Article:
A message from the Director:
In the past year, UNU-INWEH started a few new projects that strengthened and diversified the Institute’s work under the strategic directions of “Advancing gender equality for effective water management” and “Managing water- and climate-related risks for improved water security”. The Institute initiated a global assessment of the role of women in various components of the water sector- aiming to actually unpack and quantify that role by countries, particularly in the Global South.
UNU-INWEH undertook a global study on large reservoir storage losses due to sedimentation and illustrated that about a quarter of the existing global storage will be lost in the next 25 years, thus identifying an almost invisible global challenge with potentially very significant development implications. There has been also a good progress in examining the current global status of knowledge on antimicrobial resistance as it relates to natural water bodies.
The Institute released a new comprehensive book that summarises the current status of knowledge on alternative, new or underutilised sources of water (i.e. “unconventional water resources”) that countries can develop to alleviate growing water scarcity. The book aims to change the conventional thinking on how much water is available to a nation and how it can be managed. It represents the most comprehensive source of information on alternative sources ofwater supply to date and is the summary of UNU-INWEH continuous work in this area over the past 5 years. The Institute also completed a comprehensive assessment of the bottled water sector, the full report on this will be released in early 2023.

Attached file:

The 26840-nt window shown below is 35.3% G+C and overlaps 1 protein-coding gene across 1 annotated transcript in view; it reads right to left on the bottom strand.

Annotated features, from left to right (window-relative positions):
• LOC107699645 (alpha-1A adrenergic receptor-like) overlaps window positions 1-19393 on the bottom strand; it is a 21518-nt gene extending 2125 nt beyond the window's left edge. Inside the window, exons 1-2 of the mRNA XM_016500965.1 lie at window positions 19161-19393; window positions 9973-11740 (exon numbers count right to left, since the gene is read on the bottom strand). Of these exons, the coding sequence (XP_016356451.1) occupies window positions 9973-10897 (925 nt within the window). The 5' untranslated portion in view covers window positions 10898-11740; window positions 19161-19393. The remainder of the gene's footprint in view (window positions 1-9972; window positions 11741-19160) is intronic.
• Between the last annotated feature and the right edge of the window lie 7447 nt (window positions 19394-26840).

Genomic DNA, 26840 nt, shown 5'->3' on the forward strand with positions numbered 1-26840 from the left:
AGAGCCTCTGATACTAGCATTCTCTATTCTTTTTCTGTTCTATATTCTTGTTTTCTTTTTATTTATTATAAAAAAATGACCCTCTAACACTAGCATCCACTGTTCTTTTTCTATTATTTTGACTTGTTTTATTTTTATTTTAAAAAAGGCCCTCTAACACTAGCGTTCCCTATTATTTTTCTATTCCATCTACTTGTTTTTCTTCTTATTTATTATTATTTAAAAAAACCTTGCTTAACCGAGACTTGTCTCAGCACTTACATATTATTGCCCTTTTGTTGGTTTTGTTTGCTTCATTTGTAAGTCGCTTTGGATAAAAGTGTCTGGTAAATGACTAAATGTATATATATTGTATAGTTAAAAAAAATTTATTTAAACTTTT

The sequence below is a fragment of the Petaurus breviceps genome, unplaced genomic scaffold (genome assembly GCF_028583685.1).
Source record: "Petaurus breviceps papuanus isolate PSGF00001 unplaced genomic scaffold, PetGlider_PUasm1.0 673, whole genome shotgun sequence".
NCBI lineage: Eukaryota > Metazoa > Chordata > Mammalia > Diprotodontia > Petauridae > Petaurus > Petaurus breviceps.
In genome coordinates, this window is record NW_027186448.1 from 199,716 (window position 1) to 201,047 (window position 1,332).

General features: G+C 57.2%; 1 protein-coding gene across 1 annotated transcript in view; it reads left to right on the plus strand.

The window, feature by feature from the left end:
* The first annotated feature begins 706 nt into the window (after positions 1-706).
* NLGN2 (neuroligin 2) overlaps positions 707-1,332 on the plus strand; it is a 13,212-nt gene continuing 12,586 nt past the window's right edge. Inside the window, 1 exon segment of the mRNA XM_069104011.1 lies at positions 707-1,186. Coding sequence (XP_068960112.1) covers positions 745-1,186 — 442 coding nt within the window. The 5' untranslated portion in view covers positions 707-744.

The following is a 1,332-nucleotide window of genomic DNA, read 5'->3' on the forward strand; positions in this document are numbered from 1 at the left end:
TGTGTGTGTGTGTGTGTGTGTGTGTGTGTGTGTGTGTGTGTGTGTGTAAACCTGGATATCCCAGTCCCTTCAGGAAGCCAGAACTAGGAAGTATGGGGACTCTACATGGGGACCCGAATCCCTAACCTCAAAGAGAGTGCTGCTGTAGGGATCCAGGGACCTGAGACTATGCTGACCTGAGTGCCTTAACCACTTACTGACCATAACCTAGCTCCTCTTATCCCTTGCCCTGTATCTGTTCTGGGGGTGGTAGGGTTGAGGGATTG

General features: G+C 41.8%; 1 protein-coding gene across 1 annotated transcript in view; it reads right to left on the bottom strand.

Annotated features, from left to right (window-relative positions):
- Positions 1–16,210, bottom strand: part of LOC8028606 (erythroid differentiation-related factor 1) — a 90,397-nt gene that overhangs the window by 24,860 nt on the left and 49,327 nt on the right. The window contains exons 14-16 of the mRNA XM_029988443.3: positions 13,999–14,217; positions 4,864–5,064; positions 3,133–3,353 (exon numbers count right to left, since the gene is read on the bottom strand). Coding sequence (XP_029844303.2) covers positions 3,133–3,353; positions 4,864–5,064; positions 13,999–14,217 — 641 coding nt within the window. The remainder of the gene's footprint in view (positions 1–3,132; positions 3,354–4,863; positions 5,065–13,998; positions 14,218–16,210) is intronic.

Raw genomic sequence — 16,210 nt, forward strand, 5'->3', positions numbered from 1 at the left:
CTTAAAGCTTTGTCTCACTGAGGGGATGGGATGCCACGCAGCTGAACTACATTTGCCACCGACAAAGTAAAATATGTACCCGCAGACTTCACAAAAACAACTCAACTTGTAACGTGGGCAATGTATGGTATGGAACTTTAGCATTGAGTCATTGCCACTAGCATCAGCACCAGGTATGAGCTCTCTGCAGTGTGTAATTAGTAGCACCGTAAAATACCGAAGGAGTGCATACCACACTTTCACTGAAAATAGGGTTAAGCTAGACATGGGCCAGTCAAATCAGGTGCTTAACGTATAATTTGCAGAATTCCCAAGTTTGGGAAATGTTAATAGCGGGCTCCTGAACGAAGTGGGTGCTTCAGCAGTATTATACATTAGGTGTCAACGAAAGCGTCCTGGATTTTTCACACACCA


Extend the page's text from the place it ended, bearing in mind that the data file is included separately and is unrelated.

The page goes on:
UNU-INWEH published a first-ever country-wise comprehensive quantitative assessment of water security of the 54 African UN member states. The analysis has been very explicit about the unacceptably low levels of national water security throughout the continent and also – about similarly low levels of water data availability – regardless of all the international efforts in this regard particularly since the beginning of the “SDG era” in 2015. UNU-INWEH is now expanding its work to the entire globe aiming to complete this global water security assessment by the time of the high-level UN Water Conference in March 2023 in New York.
It is also important to recall in this context that UNU-INWEH, together UNDESA, co-leads the UNWater Task Force on the implementation of the Water Action Decade (2018-2028). In this capacity, UNU-INWEH contributed significantly through 2022 to the preparation of this high-level Conference, particularly through co-coordinating global consultation on the themes of the five interactive dialogs that will form the key part of this landmark global water Event in 2023.
Despite the pandemic in the previous years, UNU-INWEH remained is a solid financial state due to continuing support of the Canadian Government. The Institute also received two new grants in 2022 – through UNEP and UNECE – that further strengthened its financial stability. UNU-INWEH remained highly visible in the international media: in 2022, there have been some 780 online news articles making reference to UNU-INWEH’s work, captured in 18 languages across 68 countries, reaching out to an estimated 2.9 billion readers.
Since late 2021, a few new staff members joined UNU-INWEH, including Dr Zeineb Bouhlel (communication and research associate), Dr Charlotte MacAlister (senior researcher: Water security), and Dr Mir Matin (Senior Researcher: water resources). Their complementary skills and experiences strengthen the overall program, and we welcome our new colleagues to the Team.
The 2022 was my last year with UNU-INWEH: I retire from the international public service in January 2023. It was a privilege and a pleasure working for UNU for over 6 years. I have no doubts that UNUINWEH will continue playing its critical role in transforming the global water sector by challenging its status quo, identifying and informing the UN and its member states of the emerging global water risks and trends, and supporting developing countries in their progress towards water-related SDGs.